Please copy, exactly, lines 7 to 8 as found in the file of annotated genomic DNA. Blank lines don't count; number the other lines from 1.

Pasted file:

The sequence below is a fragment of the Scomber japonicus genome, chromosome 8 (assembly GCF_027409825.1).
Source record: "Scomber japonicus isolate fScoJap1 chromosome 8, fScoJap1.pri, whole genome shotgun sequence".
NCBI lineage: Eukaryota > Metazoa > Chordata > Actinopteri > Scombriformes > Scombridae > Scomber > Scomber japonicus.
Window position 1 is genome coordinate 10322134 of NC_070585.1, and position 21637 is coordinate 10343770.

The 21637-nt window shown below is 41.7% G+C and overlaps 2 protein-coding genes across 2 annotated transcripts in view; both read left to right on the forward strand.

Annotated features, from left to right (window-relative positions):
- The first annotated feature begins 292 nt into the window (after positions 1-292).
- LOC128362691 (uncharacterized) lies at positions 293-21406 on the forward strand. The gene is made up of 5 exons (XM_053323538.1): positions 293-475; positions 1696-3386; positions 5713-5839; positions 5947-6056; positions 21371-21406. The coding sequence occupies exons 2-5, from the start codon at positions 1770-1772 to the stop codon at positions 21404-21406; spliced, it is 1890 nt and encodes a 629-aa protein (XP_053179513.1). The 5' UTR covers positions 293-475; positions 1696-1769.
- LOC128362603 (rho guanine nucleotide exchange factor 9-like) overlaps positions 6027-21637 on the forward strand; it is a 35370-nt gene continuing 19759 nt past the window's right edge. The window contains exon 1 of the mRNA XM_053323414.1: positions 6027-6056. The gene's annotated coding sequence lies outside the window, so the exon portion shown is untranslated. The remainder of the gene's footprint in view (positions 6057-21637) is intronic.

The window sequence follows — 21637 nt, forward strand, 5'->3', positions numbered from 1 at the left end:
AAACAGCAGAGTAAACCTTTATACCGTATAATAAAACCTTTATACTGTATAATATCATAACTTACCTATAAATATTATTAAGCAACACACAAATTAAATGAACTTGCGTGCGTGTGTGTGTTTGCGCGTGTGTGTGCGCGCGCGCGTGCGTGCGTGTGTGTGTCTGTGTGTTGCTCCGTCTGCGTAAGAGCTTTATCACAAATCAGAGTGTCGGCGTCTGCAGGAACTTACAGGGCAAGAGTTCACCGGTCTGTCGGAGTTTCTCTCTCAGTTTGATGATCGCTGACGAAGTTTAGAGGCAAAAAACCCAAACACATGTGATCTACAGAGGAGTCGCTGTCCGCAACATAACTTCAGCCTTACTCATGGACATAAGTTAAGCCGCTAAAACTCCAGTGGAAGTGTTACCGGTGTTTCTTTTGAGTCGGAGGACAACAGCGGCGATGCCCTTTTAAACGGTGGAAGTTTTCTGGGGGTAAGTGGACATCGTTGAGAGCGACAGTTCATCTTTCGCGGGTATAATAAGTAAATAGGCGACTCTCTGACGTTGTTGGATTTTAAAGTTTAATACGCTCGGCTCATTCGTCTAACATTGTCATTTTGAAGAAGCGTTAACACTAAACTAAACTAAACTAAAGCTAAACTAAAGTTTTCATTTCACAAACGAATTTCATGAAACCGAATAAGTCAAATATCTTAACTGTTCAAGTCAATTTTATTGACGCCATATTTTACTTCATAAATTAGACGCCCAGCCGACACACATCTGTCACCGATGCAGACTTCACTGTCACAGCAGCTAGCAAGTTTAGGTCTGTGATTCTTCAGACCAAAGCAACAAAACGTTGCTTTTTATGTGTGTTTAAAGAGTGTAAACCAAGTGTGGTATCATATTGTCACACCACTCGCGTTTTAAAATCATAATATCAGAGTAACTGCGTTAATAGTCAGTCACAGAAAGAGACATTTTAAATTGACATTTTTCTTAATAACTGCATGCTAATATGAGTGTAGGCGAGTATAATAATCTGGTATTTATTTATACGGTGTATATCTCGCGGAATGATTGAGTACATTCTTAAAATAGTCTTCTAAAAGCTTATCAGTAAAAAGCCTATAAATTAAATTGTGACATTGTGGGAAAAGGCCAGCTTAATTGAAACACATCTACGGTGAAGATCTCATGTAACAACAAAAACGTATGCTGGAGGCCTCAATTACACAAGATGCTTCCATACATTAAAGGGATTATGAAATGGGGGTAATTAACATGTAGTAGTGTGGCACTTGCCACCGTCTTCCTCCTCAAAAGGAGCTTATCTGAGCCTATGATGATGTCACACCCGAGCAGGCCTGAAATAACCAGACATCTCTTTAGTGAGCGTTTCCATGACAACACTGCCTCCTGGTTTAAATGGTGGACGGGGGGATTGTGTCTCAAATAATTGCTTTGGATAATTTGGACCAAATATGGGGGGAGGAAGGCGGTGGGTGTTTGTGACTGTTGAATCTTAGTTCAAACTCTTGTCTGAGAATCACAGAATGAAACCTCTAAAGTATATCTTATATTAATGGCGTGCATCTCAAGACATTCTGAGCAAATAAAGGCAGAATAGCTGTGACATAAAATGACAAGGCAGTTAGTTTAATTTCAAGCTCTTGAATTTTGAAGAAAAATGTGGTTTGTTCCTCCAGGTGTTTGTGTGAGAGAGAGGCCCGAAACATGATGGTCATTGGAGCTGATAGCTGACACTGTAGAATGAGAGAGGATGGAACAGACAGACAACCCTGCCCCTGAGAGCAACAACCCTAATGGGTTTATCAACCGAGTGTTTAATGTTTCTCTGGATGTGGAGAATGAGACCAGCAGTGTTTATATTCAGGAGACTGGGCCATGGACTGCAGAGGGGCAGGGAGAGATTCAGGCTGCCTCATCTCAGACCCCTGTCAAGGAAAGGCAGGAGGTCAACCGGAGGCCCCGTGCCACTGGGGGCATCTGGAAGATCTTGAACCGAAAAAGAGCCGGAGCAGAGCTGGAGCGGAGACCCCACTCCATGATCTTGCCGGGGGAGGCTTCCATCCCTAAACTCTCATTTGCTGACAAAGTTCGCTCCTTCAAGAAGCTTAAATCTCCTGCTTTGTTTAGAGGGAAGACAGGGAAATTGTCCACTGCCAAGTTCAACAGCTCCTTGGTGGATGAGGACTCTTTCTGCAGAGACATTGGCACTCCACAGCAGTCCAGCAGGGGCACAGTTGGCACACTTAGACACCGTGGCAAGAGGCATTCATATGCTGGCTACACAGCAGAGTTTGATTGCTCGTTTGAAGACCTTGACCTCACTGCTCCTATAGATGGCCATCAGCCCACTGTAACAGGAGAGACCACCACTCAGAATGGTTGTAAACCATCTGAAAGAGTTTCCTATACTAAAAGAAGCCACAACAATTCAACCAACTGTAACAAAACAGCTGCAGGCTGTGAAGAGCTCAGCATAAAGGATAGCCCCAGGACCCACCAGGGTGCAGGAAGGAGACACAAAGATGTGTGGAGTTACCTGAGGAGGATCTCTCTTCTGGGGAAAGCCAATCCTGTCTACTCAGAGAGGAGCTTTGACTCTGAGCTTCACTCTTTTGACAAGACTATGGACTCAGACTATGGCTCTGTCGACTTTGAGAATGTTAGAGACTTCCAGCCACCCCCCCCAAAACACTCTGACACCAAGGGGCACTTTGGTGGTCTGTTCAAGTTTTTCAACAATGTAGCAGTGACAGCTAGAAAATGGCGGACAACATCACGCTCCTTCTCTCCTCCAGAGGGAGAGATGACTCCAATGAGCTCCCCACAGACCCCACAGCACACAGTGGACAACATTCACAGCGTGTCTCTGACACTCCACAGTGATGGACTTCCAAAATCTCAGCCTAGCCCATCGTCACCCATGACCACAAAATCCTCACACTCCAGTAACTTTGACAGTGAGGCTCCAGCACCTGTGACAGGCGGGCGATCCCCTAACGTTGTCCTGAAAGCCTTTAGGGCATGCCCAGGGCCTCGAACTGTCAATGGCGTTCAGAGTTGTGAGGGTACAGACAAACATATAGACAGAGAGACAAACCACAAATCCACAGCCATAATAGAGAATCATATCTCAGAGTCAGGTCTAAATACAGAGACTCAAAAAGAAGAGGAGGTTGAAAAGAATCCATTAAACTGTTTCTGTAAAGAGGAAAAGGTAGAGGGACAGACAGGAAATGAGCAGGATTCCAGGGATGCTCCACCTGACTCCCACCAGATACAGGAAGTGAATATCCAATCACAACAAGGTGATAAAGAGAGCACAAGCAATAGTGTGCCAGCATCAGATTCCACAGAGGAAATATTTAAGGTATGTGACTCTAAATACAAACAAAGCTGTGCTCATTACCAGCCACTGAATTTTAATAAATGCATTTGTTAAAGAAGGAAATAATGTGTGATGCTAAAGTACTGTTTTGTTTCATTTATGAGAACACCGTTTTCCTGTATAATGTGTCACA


- The first annotated feature begins 292 nt into the window (after positions 1-292).
- LOC128362691 (uncharacterized) lies at positions 293-21406 on the forward strand. The gene is made up of 5 exons (XM_053323538.1): positions 293-475; positions 1696-3386; positions 5713-5839; positions 5947-6056; positions 21371-21406. The coding sequence occupies exons 2-5, from the start codon at positions 1770-1772 to the stop codon at positions 21404-21406; spliced, it is 1890 nt and encodes a 629-aa protein (XP_053179513.1). The 5' UTR covers positions 293-475; positions 1696-1769.